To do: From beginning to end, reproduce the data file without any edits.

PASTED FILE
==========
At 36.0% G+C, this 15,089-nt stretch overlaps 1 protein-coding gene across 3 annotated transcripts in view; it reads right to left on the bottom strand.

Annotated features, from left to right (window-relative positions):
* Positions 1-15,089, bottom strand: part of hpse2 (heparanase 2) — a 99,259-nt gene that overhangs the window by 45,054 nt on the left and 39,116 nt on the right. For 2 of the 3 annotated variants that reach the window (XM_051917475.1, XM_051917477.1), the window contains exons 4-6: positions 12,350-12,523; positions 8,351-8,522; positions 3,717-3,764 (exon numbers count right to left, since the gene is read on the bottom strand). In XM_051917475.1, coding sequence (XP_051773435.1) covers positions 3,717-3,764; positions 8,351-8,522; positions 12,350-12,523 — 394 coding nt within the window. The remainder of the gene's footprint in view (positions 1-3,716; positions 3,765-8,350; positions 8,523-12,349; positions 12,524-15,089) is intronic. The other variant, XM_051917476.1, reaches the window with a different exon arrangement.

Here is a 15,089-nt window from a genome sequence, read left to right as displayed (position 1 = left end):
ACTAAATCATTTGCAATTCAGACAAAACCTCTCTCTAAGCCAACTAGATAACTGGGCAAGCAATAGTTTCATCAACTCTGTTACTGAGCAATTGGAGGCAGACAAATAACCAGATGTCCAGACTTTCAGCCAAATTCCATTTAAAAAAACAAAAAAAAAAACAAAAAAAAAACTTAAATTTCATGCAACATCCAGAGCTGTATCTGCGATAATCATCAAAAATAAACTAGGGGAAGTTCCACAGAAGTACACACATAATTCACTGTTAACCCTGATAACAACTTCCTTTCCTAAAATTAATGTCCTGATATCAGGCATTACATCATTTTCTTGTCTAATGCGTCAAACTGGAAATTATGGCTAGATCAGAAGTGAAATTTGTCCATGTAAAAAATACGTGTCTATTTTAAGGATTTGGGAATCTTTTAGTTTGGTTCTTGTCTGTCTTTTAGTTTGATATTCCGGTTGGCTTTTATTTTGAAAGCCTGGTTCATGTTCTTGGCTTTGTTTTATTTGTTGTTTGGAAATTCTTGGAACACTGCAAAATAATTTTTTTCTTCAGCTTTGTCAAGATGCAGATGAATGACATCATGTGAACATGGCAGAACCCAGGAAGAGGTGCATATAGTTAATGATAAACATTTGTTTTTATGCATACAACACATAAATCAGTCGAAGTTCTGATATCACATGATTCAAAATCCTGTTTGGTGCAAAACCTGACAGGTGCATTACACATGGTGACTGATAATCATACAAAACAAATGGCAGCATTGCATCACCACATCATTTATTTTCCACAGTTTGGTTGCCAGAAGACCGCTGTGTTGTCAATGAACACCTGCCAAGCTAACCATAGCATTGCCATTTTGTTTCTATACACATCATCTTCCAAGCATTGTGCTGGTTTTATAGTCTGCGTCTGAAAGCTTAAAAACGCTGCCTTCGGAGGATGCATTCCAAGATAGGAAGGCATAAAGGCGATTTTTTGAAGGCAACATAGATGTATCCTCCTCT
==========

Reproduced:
At 36.0% G+C, this 15,089-nt stretch overlaps 1 protein-coding gene across 3 annotated transcripts in view; it reads right to left on the bottom strand.

Annotated features, from left to right (window-relative positions):
* Positions 1-15,089, bottom strand: part of hpse2 (heparanase 2) — a 99,259-nt gene that overhangs the window by 45,054 nt on the left and 39,116 nt on the right. For 2 of the 3 annotated variants that reach the window (XM_051917475.1, XM_051917477.1), the window contains exons 4-6: positions 12,350-12,523; positions 8,351-8,522; positions 3,717-3,764 (exon numbers count right to left, since the gene is read on the bottom strand). In XM_051917475.1, coding sequence (XP_051773435.1) covers positions 3,717-3,764; positions 8,351-8,522; positions 12,350-12,523 — 394 coding nt within the window. The remainder of the gene's footprint in view (positions 1-3,716; positions 3,765-8,350; positions 8,523-12,349; positions 12,524-15,089) is intronic. The other variant, XM_051917476.1, reaches the window with a different exon arrangement.

Here is a 15,089-nt window from a genome sequence, read left to right as displayed (position 1 = left end):
ACTAAATCATTTGCAATTCAGACAAAACCTCTCTCTAAGCCAACTAGATAACTGGGCAAGCAATAGTTTCATCAACTCTGTTACTGAGCAATTGGAGGCAGACAAATAACCAGATGTCCAGACTTTCAGCCAAATTCCATTTAAAAAAACAAAAAAAAAAACAAAAAAAAAACTTAAATTTCATGCAACATCCAGAGCTGTATCTGCGATAATCATCAAAAATAAACTAGGGGAAGTTCCACAGAAGTACACACATAATTCACTGTTAACCCTGATAACAACTTCCTTTCCTAAAATTAATGTCCTGATATCAGGCATTACATCATTTTCTTGTCTAATGCGTCAAACTGGAAATTATGGCTAGATCAGAAGTGAAATTTGTCCATGTAAAAAATACGTGTCTATTTTAAGGATTTGGGAATCTTTTAGTTTGGTTCTTGTCTGTCTTTTAGTTTGATATTCCGGTTGGCTTTTATTTTGAAAGCCTGGTTCATGTTCTTGGCTTTGTTTTATTTGTTGTTTGGAAATTCTTGGAACACTGCAAAATAATTTTTTTCTTCAGCTTTGTCAAGATGCAGATGAATGACATCATGTGAACATGGCAGAACCCAGGAAGAGGTGCATATAGTTAATGATAAACATTTGTTTTTATGCATACAACACATAAATCAGTCGAAGTTCTGATATCACATGATTCAAAATCCTGTTTGGTGCAAAACCTGACAGGTGCATTACACATGGTGACTGATAATCATACAAAACAAATGGCAGCATTGCATCACCACATCATTTATTTTCCACAGTTTGGTTGCCAGAAGACCGCTGTGTTGTCAATGAACACCTGCCAAGCTAACCATAGCATTGCCATTTTGTTTCTATACACATCATCTTCCAAGCATTGTGCTGGTTTTATAGTCTGCGTCTGAAAGCTTAAAAACGCTGCCTTCGGAGGATGCATTCCAAGATAGGAAGGCATAAAGGCGATTTTTTGAAGGCAACATAGATGTATCCTCCTCT